Aside from the obvious connection—there are famous football video games—football and gaming have another strange association: a long history of companies like Nintendo and Sega appearing as shirt sponsors for some of the biggest clubs in the world.
Sometimes, it’s the result of a long-running partnership that has benefited both the team and the company. Other times it’s been a very bad idea for everyone involved.
Below you’ll find some of the more prominent examples, from the stylish to the sad, successful to the not-so-successful.
Total Recall is a look back at the history of video games through their characters, franchises, developers and trends.
Seattle Sounders, MLS - Let’s start with one that’s actually a good fit. With Microsoft’s headquarters just down the road, the software giant is in it for the long haul with the Sounders. With Xbox sponsorship of both its home and away kits, the Sounders’ colours of bright green even match those of Microsoft’s console logo.
This is more than a simple sponsorship arrangement, it’s a complete branding exercise, and as such has been pretty successful to date. There’s even a special Halo 5 third kit available for the 2015/16 season (pictured).
Fiorentina, Serie A - Nintendo did OK out of this 1990’s deal in terms of exposure, as at the time Fiorentina was home to Argentinian superstar Gabriel Batistuta, who was never too far away from the highlight reel.
Lazio, Serie A - For a few games in the 2008/09 season, around Christmas time, Roman club Lazio had their home shirts emblazoned not with the logo of a video game company, but of an actual video game. Konami’s Pro Evo 2009 got a little extra exposure during the holiday shopping season, but this was right around the time EA’s rival FIFA series had begun to wrestle both the critical and commercial crown from Pro Evo, and this short-term deal did little to stem the bleeding.
Juventus, Serie A & Liga Deportiva Alajuelense, Costa Rica - Sony has sponsored a number of teams around the world, two examples being Italian giants Juventus during the 1990’s and, more recently, Costa Rican club Liga Deportiva Alajuelense.
Watford, EPL - They’re in the Premier League now, with the requisite gambling company on the front of their kits, but a few years back (and a division lower) Watford were sponsored by Sports Interactive’s Football Manager series (a relationship that continues today, the game still serving as a “club partner” sponsor).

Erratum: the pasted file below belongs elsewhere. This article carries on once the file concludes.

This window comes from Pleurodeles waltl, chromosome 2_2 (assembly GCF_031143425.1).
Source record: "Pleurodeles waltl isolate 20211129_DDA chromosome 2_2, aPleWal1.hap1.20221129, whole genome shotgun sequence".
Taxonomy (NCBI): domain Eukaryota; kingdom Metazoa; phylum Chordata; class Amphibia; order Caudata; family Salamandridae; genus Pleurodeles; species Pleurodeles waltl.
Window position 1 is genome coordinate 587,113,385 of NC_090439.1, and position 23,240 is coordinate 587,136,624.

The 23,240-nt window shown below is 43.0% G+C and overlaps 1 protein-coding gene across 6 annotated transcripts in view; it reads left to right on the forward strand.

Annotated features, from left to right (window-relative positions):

Kyoto Sanga, J-Leauge Div. 1 - You may not recognise it at first, but that sponsor on the back of Sanga’s shirt (above the number) is actually Nintendo, the company’s name spelled in Kanji rather than appear in its more traditional form of a hooped logo. Nintendo, also based in Kyoto, has been a sponsor of the club for over a decade.
Arsenal, Sampdoria, Deportivo de La Coruna & AS Saint-Étienne - Sega’s ill-fated and expensive flop of sponsoring English giant Arsenal is one of the more notorious blunders pointed to in the demise of Sega’s last console, but they were far from the only European team wearing Dreamcast on their chests. In total four teams would be sponsored by Sega’s console around the turn of the millennium, Sampdoria’s away shirt (not pictured) even going so far as to carry the logo of Dreamarena, the Dreamcast’s free online gaming platform in Europe.
Chelsea, EPL & Bayern Munich, Bundesliga - In the late 1980’s Commodore sponsored Germany’s biggest club and one of England’s growing powers. By then the C64 lived on almost purely as a gaming platform, though Commodore’s Amiga also featured on Chelsea’s kit in the in the early 90’s (Chelsea images courtesy of chuchalanachubelembe).
Manchester City, EPL - They may be one of the richest clubs in the world today, but at the turn of the milennium City weren’t too cool to make a shirt sponsorship deal with Tomb Raider and Deus Ex’s Eidos.
Auxerre, Ligue 1 - For all its gaming clout, and ongoing sponsorship of the UEFA Champions League, the actual PlayStation brand is rarely seen on the front of football shirts. It did, however, make an appearance during the middle part of the last decade on French outfit Auxerre, with not only the PlayStation logo on its chest but the PSP logo on its breast to boot.
Tokyo Verdy, J-League Div. 2 - While stuck in the country’s second division at the moment, Verdy are one of Japan’s most successful clubs. And just like Kyoto Sanga are sponsored by their home-town gaming company, so too were Verdy, Pro Evo developers Konami sponsoring the club in the late 1990’s.
JEF United, J-League Div. 2 - Of all the sponsorship deals between Japanese publishers and Japanese teams, this must surely be the best. In the mid-90’s JEF United were sponsored by Sega, but in addition to the company’s logo they even managed to squeeze Sonic’s face onto the front of the shirt.
Swindon Town, League 2 - For a few years, Swindon Town had at least one of their kits sponsored not by EA Sports, but by EA Sports’ FIFA series itself. Sadly (at least for Swindon fans), the deal didn’t result in any kind of stats boost in the game.
EPL Referees - Not strictly a football kit, but close enough. Until at least the end of the 2018/19 season, match officials in the English Premier League will wear EA Sports sponsorship.
This story was originally published on July 29, 2011. It has been updated to reflect more recent examples.